US fighter jets intercept Russian bombers off Alaskan coast

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U.S. fighter jets intercepted six Russian military planes in international airspace off the coast of Alaska on Monday, North American Aerospace Defense Command (NORAD) said Tuesday.

“Our ability to deter and defeat threats to our citizens and vital infrastructure starts with detecting, tracking, and positively identifying aircraft our airspace. We are on alert 24 hours a day, seven days a week, 365 days a year,” NORAD wrote in a tweet Tuesday attributed to its commander, Gen. Terrence O’Shaughnessy.


On Monday, two Russian Tu-95 bombers entering the Alaskan Air Defense Identification Zone were intercepted by two U.S. F-22 fighter jets, NORAD said.

{mosads}A second group of two Russian Tu-95s and two Su-35 fighter jets were later intercepted by two more F-22s, NORAD said.

A U.S. E-3 spy plane provided overall surveillance, NORAD added.

Interceptions of Russian military planes in the Alaskan Air Defense Identification Zone are somewhat common. U.S. F-22s twice intercepted Russian bombers in September, following a similar interception in May 2018.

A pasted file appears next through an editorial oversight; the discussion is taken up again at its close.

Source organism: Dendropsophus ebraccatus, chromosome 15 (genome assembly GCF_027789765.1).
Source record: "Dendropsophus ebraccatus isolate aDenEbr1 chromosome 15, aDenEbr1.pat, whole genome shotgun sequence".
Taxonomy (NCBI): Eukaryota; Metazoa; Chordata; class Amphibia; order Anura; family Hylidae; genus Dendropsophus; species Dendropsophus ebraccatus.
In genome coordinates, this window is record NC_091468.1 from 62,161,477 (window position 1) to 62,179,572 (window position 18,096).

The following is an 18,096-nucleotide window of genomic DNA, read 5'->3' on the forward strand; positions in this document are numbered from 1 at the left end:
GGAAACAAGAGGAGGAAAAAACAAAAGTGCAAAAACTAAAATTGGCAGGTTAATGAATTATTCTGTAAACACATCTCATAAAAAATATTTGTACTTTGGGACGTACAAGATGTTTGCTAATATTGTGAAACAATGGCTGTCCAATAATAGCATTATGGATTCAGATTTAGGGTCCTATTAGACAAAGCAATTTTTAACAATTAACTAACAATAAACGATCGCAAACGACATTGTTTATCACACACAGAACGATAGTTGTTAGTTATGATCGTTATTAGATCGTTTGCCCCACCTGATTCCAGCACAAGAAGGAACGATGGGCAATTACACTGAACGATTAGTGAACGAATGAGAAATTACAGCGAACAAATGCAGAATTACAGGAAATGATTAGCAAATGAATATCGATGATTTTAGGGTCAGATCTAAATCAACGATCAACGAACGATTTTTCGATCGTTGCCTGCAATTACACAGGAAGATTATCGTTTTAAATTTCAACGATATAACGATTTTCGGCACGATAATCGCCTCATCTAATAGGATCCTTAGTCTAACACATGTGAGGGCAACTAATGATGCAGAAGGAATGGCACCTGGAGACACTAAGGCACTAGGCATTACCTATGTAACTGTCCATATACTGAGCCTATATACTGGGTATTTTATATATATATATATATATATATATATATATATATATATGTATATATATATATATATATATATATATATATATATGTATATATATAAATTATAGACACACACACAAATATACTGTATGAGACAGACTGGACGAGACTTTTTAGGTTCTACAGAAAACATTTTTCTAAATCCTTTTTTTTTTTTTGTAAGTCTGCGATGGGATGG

In its own statement Tuesday, the Russian Defense Ministry said its bombers were making “scheduled sorties” over neutral waters above the Chukchi, Bering and Okhotsk seas, as well as off the western coast of Alaska and the northern coast of the Aleutian Islands.

“At certain stages of the route, Russian aircraft were escorted by F-22 fighter jets of the USAF,” the statement said, referring to the U.S. Air Force.

The total flight time “exceeded 12 hours,” the ministry added. 

Tags Alaska Fighter planes Russia U.S.-Russia relations

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